Launched in 2018, Carry1st was a game studio that invented, developed and launched mobile games (starting with Carry1st Trivia). While the company is still making its games or has recently started acquiring games to improve, relaunch and widely publish (My salvation and Gebeta), Carry1st also licenses exclusive third-party games. Pay1st is the embedded funding platform that helps the startup generate revenue from both categories: proprietary games and third-party games, of which Riot Games is one of the clients.

“The Partnership [with Riot Games] is our big initiative this year because we’ve built all this cool technology around payments and digital commerce, and we’ve only used it for our games,” noted the CEO, who founded Carry1st with Lucy Hoffman and Tinotenda Mundangepfupfu. “But we thought we might as well take the opportunity to partner with great big game companies who may not be ready to fully license their games to us, but are eager to make more money in the region and understand how profitable Africa can be. for them.”

Meanwhile, during the call, the CEO mentioned that the four-year-old gaming startup has other partnerships, including a “major game licensing deal that we’re excited about.” In addition to the Riot Games partnership, Carry1st is also building on the momentum of a successful partnership with Call of Duty®: Mobile in South Africa this happened in the last quarter of 2022, where Carry1st, acting as a local partner, instructed and directed the video game franchise on ways to achieve scale in South Africa during a three-month pilot test.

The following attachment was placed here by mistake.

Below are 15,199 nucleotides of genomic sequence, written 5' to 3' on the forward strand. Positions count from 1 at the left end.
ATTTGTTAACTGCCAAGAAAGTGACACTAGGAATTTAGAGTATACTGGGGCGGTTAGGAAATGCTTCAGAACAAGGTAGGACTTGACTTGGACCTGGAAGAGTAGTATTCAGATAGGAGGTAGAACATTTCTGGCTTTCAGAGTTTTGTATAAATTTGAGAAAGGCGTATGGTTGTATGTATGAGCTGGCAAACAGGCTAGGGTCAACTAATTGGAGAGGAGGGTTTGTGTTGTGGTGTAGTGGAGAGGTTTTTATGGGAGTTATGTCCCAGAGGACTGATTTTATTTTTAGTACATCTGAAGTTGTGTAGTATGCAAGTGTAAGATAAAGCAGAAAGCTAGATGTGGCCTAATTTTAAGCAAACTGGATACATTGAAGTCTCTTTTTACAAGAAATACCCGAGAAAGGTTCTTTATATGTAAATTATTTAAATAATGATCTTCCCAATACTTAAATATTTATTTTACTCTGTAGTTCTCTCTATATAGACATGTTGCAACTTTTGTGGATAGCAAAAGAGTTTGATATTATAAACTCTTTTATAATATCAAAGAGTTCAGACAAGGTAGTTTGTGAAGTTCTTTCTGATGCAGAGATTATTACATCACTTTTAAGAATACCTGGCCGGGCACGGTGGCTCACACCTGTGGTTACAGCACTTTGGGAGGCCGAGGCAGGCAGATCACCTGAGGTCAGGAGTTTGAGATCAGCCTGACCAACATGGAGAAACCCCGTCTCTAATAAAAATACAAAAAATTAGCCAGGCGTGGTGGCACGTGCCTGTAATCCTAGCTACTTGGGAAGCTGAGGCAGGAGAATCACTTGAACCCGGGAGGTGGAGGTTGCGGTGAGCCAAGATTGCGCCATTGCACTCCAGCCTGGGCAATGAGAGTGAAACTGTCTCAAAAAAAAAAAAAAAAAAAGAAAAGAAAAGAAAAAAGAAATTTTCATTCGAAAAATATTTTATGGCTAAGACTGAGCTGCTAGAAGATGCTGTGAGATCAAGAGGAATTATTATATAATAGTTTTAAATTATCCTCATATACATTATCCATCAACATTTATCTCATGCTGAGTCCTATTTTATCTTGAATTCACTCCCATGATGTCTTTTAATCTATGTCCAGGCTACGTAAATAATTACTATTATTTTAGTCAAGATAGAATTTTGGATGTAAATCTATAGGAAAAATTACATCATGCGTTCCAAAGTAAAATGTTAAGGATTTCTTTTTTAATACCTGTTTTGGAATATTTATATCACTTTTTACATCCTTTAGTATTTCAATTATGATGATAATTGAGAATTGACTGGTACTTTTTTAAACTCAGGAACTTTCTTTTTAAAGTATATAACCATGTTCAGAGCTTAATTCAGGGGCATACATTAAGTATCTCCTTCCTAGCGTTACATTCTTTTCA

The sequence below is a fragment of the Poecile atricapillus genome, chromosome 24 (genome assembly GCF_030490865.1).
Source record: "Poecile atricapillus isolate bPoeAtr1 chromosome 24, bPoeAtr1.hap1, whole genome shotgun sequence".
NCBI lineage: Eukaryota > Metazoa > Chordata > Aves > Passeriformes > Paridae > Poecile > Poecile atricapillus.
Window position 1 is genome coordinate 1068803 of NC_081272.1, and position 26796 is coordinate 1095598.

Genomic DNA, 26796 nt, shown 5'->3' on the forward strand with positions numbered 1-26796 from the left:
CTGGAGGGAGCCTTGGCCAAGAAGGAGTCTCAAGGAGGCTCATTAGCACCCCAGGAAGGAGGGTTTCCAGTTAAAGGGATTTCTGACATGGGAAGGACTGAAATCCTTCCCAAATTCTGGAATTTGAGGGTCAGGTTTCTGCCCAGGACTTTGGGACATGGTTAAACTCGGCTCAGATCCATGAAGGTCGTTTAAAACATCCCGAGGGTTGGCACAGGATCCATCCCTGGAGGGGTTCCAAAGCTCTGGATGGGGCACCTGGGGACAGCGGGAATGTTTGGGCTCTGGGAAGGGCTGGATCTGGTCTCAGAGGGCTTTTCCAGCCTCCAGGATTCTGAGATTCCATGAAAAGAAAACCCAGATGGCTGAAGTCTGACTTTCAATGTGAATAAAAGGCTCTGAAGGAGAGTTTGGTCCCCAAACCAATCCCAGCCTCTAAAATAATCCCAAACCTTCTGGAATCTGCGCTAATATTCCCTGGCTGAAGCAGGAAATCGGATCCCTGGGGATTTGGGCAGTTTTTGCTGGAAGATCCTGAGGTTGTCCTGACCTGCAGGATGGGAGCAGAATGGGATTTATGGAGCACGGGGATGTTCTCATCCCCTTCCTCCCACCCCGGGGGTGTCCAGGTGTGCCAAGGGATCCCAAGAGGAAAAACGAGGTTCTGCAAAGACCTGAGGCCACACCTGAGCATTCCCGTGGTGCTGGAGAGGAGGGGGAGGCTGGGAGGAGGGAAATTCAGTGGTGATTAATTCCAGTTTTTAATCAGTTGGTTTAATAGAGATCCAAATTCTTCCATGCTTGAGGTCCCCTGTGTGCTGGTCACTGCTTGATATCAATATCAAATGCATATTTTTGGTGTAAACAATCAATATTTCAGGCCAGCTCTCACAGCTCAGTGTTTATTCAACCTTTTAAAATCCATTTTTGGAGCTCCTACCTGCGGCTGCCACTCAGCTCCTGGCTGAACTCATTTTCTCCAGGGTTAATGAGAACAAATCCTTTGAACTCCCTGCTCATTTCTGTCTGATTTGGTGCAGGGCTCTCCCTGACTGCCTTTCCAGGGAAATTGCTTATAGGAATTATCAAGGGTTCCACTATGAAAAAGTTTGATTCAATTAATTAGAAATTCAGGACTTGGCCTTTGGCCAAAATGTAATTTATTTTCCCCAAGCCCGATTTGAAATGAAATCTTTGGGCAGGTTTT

“It [South Africa] is a promising market for them, and they were keen to have a local partner to help them navigate and help run a pilot for three months last year. We hope that will lead to, you know, even greater engagement and even bigger and better prospects for that franchise, not just in South Africa but potentially across the continent,” he added.

South African music artist Nasty C (far left); Carry1st co-founder and COO Lucy Hoffman (far right).

With the pre-Series B funding, Carry1st will drive growth in all of these areas: developing, licensing and publishing new games, and expanding Pay1st. According to the company’s statement, the funding round stems from a successful year in which the first game of its CrazyHubs gaming accelerator – the accelerator launched by Carry1st in partnership with CrazyLabs, one of its six partner studios – became the No. 1 downloaded game in the U.S. for a few days last July, according to data.ai. The game, The presidentis loosely based on a fictionalized Donald Trump and used to be developed by Mekan Games from Nairobi.